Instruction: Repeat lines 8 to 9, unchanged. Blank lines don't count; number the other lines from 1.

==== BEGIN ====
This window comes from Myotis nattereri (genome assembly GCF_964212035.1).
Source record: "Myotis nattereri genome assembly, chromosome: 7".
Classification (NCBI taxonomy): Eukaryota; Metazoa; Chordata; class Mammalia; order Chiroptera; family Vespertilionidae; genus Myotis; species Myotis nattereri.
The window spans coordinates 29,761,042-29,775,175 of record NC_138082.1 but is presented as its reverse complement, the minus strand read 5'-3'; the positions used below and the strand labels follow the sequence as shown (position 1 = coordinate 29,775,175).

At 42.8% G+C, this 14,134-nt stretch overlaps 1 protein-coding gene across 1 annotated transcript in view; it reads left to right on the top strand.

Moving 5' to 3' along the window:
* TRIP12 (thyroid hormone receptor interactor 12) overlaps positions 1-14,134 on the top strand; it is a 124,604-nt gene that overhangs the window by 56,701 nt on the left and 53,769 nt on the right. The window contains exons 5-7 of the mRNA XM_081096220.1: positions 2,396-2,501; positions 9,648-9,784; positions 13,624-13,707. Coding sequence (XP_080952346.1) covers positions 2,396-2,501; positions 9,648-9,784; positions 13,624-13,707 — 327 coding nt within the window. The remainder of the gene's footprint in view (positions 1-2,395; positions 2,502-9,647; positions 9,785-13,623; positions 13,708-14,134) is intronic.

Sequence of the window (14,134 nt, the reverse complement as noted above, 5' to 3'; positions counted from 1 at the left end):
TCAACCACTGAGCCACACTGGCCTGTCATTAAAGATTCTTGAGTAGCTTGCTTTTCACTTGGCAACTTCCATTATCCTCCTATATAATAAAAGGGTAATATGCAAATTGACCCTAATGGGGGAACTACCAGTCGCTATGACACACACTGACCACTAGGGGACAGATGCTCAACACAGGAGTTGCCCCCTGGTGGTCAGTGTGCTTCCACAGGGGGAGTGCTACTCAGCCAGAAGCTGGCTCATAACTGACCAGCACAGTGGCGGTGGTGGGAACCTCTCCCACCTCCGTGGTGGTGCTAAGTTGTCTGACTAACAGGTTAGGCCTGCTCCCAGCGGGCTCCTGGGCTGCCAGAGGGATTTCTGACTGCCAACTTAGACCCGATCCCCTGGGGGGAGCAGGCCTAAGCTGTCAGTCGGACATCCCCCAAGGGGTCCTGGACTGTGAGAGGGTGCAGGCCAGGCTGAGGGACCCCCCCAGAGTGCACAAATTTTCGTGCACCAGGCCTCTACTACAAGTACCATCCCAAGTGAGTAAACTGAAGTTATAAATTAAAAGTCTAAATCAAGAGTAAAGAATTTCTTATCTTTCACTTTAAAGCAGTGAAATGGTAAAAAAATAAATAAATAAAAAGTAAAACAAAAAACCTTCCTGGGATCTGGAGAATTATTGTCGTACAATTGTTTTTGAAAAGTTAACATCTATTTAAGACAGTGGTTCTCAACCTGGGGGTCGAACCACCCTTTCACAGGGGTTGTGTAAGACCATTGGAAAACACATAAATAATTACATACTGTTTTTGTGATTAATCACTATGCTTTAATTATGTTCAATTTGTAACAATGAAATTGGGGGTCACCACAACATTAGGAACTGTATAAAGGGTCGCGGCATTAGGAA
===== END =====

Sequence of the window (14,134 nt, the reverse complement as noted above, 5' to 3'; positions counted from 1 at the left end):
TCAACCACTGAGCCACACTGGCCTGTCATTAAAGATTCTTGAGTAGCTTGCTTTTCACTTGGCAACTTCCATTATCCTCCTATATAATAAAAGGGTAATATGCAAATTGACCCTAATGGGGGAACTACCAGTCGCTATGACACACACTGACCACTAGGGGACAGATGCTCAACACAGGAGTTGCCCCCTGGTGGTCAGTGTGCTTCCACAGGGGGAGTGCTACTCAGCCAGAAGCTGGCTCATAACTGACCAGCACAGTGGCGGTGGTGGGAACCTCTCCCACCTCCGTGGTGGTGCTAAGTTGTCTGACTAACAGGTTAGGCCTGCTCCCAGCGGGCTCCTGGGCTGCCAGAGGGATTTCTGACTGCCAACTTAGACCCGATCCCCTGGGGGGAGCAGGCCTAAGCTGTCAGTCGGACATCCCCCAAGGGGTCCTGGACTGTGAGAGGGTGCAGGCCAGGCTGAGGGACCCCCCCAGAGTGCACAAATTTTCGTGCACCAGGCCTCTACTACAAGTACCATCCCAAGTGAGTAAACTGAAGTTATAAATTAAAAGTCTAAATCAAGAGTAAAGAATTTCTTATCTTTCACTTTAAAGCAGTGAAATGGTAAAAAAATAAATAAATAAAAAGTAAAACAAAAAACCTTCCTGGGATCTGGAGAATTATTGTCGTACAATTGTTTTTGAAAAGTTAACATCTATTTAAGACAGTGGTTCTCAACCTGGGGGTCGAACCACCCTTTCACAGGGGTTGTGTAAGACCATTGGAAAACACATAAATAATTACATACTGTTTTTGTGATTAATCACTATGCTTTAATTATGTTCAATTTGTAACAATGAAATTGGGGGTCACCACAACATTAGGAACTGTATAAAGGGTCGCGGCATTAGGAA